- SCAM2023CIGAR: Contrastive Learning for GitHub Action RecommendationJiangnan Huang, and Bin LinSource Code Analysis and Manipulation (Best paper award) 2023
GitHub Actions was introduced in 2019 as an integrated solution for CI/CD to automate software development workflow. Since then, it has gained tremendous popularity among developers. In a GitHub Actions workflow, actions refer to custom applications for performing complex but frequently repeated tasks. Actions can be typically found in GitHub Marketplace or public GitHub repositories. Prior studies have already disclosed that developers often reuse actions to reduce double work and improve productivity. However, it is not trivial for developers, especially novices, to figure out which action to reuse due to the large number of actions available and the limited search functionality GitHub Marketplace provides. To address this issue, we propose CIGAR (ContrastIve learning for GitHub Action Recommendation). Given the textual description of a task developers want to execute, CIGAR will recommend the most relevant actions. CIGAR exploits a pre-trained RoBERTa model to convert sequences of words into high-dimensional vector representations, and is fine tuned through a contrastive learning objective. The performance of CIGAR was evaluated on a novel dataset curated based on prior research, and the results demonstrate that CIGAR can reliably recommend actions needed by developers and significantly outperforms the GitHub Marketplace search engine. Our study indicates the promise of employing contrastive learning for GitHub action recommendation. The promising performance achieved can potentially drive a wider adoption of GitHub Actions and facilitate the automation of software development workflows.
- LTU Attacker for Membership InferenceJoseph Pedersen, Rafael Muñoz-Gómez, Jiangnan Huang, and 3 more authorsAlgorithms 2022
We address the problem of defending predictive models, such as machine learning classifiers (Defender models), against membership inference attacks, in both the black-box and white-box setting, when the trainer and the trained model are publicly released. The Defender aims at optimizing a dual objective: utility and privacy. Privacy is evaluated with the membership prediction error of a so-called “Leave-Two-Unlabeled” LTU Attacker, having access to all of the Defender and Reserved data, except for the membership label of one sample from each, giving the strongest possible attack scenario. We prove that, under certain conditions, even a “naïve” LTU Attacker can achieve lower bounds on privacy loss with simple attack strategies, leading to concrete necessary conditions to protect privacy, including: preventing over-fitting and adding some amount of randomness. This attack is straightforward to implement against any model trainer, and we demonstrate its performance against MemGaurd. However, we also show that such a naïve LTU Attacker can fail to attack the privacy of models known to be vulnerable in the literature, demonstrating that knowledge must be complemented with strong attack strategies to turn the LTU Attacker into a powerful means of evaluating privacy. The LTU Attacker can incorporate any existing attack strategy to compute individual privacy scores for each training sample. Our experiments on the QMNIST, CIFAR-10, and Location-30 datasets validate our theoretical results and confirm the roles of over-fitting prevention and randomness in the algorithms to protect against privacy attacks.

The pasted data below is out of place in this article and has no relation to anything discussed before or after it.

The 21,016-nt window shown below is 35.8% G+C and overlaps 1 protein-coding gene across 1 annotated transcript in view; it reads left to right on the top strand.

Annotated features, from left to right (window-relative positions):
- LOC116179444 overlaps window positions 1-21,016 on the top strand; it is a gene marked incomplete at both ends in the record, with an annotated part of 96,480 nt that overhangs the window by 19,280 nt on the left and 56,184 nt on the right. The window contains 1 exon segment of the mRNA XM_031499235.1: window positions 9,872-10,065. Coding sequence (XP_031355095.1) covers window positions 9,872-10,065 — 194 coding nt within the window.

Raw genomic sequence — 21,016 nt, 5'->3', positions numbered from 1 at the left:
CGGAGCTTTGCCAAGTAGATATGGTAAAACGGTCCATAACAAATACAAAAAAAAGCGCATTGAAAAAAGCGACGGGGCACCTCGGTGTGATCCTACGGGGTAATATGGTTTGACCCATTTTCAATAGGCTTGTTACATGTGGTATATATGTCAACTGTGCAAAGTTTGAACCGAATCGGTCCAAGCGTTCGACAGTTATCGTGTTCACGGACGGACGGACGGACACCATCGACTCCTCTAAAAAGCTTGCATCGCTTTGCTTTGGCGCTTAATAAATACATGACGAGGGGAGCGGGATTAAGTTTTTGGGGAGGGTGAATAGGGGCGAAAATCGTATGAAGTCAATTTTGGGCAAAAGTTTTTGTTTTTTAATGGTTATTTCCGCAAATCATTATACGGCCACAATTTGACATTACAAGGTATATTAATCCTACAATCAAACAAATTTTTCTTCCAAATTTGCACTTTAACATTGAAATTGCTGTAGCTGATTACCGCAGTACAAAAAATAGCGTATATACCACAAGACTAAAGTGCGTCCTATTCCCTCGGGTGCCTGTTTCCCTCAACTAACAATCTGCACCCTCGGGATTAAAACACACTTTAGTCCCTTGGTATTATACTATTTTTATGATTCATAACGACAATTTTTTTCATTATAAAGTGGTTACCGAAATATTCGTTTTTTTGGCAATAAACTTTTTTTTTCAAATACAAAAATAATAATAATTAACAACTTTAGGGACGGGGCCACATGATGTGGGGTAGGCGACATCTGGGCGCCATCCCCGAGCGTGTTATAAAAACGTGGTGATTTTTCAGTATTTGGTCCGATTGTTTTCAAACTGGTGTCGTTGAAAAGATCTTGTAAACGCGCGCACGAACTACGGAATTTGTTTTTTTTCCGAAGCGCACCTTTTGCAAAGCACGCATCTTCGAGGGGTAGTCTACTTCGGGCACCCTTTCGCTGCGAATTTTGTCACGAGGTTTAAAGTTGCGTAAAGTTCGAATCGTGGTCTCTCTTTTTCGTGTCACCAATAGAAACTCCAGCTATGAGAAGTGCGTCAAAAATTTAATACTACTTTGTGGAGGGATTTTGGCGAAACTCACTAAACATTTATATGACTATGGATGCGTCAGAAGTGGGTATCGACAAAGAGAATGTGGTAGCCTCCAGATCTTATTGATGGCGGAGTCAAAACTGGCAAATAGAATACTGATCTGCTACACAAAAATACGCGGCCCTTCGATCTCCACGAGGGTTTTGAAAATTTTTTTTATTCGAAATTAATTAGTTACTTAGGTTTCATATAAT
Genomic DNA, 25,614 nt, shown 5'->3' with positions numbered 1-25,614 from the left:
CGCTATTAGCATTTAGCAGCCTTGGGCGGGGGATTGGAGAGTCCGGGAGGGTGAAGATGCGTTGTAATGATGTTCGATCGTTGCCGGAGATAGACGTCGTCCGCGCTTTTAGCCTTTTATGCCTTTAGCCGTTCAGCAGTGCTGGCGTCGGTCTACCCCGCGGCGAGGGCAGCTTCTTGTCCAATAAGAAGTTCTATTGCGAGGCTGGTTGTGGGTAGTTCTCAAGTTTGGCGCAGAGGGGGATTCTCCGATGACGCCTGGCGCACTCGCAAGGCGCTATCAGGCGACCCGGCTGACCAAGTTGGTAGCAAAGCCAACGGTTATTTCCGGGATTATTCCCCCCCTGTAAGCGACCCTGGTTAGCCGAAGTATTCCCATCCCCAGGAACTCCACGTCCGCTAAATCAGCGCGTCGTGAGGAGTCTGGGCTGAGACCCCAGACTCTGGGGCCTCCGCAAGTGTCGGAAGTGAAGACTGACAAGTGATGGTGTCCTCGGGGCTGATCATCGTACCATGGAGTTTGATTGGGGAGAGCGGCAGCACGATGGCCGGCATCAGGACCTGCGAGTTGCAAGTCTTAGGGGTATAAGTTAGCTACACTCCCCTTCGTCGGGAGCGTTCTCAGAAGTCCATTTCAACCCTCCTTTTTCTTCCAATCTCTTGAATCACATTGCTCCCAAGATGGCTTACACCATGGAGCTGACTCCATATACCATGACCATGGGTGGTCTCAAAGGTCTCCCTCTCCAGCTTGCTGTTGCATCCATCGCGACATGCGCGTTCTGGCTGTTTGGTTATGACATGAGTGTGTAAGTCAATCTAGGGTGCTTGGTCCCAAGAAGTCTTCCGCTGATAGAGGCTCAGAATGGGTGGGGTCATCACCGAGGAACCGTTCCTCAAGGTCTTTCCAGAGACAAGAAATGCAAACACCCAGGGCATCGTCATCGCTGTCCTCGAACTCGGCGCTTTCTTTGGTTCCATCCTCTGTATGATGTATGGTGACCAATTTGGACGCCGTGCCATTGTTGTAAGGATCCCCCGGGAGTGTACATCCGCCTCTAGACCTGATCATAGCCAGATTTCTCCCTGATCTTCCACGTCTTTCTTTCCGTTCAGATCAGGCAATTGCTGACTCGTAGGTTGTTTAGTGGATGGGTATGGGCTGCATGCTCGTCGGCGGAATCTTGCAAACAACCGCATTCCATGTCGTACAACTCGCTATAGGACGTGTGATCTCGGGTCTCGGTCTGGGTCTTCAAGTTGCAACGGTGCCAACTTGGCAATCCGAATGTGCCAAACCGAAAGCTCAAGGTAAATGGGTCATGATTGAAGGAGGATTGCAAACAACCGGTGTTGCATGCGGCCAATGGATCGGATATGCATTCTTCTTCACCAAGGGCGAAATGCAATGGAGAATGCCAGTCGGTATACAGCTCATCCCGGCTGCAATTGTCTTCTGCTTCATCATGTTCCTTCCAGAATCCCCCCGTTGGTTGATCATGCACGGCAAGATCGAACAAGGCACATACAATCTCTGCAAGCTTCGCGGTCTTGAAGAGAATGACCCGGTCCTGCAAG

- Comparing Local Search Initialization for K-Means and K-Medoids Clustering in a Planar Pareto Front, a Computational StudyJiangnan Huang, Zixi Chen, and Nicolas DupinIn Optimization and Learning 2021
Having N points in a planar Pareto Front (2D PF), k-means and k-medoids are solvable in O(N^3) time by dynamic programming algorithms. Standard local search approaches, PAM and Lloyd’s heuristics, are investigated in the 2D PF case to solve faster large instances. Specific initialization strategies related to 2D PF cases are implemented with the generic ones (Forgy’s, Hartigans, k-means++). Applying PAM and Lloyd’s local search iterations, the quality of local minimums are compared with optimal values. Numerical results are computed using generated instances, which were made public. This study highlights that local minimums of a poor quality exist for 2D PF cases. A parallel or multi-start heuristic using four initialization strategies improves the accuracy to avoid poor local optimums. Perspectives are still open to improve local search heuristics for the specific 2D PF cases.